Friday, May 18, 2007

On the Ball, but Unaware

The Air India bombing inquiry has finally gotten underway. The purpose is to determine what happened in the incident, because this was never presented in a court. And to examine the actions of the intelligence and police forces in the event and the subsequent investigation as these, too, have never seen the light of day.

So far the inquiry has looked at what was known and when was it known. George Bartleman, Ontario's current Lieutenant Governor and former CSIS operative, has put his reputation on the line in claiming he gave information to the RCMP before the bombing that was either ignored or disbelieved, for it was, apparently, not acted upon. The RCMP officer in question - and here Bartleman's memory is weak, as he doesn't remember who it was - slagged him for interfering.

Later evidence from two lawyers, on an official junket to 'Hollywood,' claim a CSIS honcho with them left early to attend to a 'Sikh matter ' in Vancouver a couple of days before the incident. They named the operative, who is now too ill to testify, but who is on record as claiming he knew nothing and contrived an excuse for leaving early - an excuse that eerily was more accurate than he knew.

If it wasn't for the fact that this inquiry wasn't going to cost millions, it's entertainment value might be worth something. As far as actually bringing any change to the RCMP or CSIS, the two agencies who fumbled the ball, it won't. Those two organizations, the latter the bastard child of the first, will carry their 'traditions' on into the 21st Century. Traditions of short sightedness and ineptitude at upper echelons, of infighting and territoriality among the rankers.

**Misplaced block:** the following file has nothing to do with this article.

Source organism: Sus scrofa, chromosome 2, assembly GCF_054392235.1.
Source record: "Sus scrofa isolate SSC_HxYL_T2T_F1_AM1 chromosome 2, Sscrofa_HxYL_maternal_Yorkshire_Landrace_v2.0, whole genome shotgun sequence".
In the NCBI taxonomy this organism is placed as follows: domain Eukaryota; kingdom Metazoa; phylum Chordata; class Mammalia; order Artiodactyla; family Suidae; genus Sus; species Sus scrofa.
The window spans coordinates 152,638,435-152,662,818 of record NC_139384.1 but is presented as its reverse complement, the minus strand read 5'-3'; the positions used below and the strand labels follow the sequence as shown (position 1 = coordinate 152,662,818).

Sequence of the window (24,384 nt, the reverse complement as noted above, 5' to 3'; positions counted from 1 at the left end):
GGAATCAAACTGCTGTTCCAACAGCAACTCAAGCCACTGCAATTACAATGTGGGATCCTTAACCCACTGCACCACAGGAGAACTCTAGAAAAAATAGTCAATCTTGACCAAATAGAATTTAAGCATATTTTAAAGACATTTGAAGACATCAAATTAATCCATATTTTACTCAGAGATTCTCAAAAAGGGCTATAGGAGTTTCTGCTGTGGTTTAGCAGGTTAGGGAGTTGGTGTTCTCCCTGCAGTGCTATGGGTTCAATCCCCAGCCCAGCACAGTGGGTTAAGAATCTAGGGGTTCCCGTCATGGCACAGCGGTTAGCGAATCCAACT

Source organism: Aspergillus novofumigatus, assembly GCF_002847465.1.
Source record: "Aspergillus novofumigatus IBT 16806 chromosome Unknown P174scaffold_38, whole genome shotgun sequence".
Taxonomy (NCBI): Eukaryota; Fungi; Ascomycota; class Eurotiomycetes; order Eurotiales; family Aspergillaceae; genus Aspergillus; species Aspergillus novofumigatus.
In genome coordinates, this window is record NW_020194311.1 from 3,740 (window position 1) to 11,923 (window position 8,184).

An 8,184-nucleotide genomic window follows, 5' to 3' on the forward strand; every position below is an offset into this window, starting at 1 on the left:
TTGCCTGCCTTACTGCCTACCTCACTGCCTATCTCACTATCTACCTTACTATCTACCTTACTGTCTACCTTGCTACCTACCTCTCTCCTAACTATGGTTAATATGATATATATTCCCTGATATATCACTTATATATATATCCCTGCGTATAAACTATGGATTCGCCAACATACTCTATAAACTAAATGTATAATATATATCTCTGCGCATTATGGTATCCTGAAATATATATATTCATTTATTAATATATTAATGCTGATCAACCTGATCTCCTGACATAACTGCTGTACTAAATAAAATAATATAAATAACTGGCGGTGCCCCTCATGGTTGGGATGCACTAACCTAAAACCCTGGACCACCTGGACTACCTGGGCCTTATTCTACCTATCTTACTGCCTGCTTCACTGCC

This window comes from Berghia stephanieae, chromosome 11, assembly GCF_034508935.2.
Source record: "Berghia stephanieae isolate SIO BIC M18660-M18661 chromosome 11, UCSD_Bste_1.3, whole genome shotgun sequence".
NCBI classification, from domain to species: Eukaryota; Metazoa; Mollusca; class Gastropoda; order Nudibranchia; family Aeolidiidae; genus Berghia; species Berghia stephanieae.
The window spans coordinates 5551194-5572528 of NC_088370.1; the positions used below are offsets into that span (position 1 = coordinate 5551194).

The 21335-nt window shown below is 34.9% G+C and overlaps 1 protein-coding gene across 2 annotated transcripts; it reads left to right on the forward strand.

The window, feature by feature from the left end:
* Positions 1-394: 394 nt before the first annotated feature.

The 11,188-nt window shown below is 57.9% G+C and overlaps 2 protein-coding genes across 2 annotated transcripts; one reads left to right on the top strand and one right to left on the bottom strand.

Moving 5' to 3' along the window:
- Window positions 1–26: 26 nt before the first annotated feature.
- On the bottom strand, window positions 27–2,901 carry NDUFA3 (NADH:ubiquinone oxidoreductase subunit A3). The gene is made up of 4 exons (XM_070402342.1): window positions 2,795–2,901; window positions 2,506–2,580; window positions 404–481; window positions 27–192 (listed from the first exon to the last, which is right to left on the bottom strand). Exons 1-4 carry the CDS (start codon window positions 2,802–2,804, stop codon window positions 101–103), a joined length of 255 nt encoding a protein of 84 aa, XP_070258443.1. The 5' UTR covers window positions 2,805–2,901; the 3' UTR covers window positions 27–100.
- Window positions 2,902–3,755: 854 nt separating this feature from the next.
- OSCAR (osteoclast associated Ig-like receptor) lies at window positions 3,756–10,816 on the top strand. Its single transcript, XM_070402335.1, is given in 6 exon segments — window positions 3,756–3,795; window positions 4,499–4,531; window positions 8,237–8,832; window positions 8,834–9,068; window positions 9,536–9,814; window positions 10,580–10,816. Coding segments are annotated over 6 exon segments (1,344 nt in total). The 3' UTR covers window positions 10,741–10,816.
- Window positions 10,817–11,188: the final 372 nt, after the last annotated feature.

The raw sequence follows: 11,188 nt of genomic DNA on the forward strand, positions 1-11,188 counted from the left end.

It certainly won't point any fingers at Sikh extremists, who are still alive and well and living in Canada. The Sikhs have become a 'valuable' part of the Canadian mosaic - hell, they're even part of the RCMP and CSIS, not to mention parliament and the political parties.. The experts at CSIS wouldn't know a Sikh extremist if one came at him with regulation Kirpan. They're all 'good' Canadians now.

The 'Inquiry' is a sop to disgruntled relatives of the dead. The only way it could have been done better was to spend as much again in 'atonement' stipends - to those who lost family, the Sikh community who may have been unjustly 'targetted' and the 'poor' Irish swabbies who had to pick up the bits.

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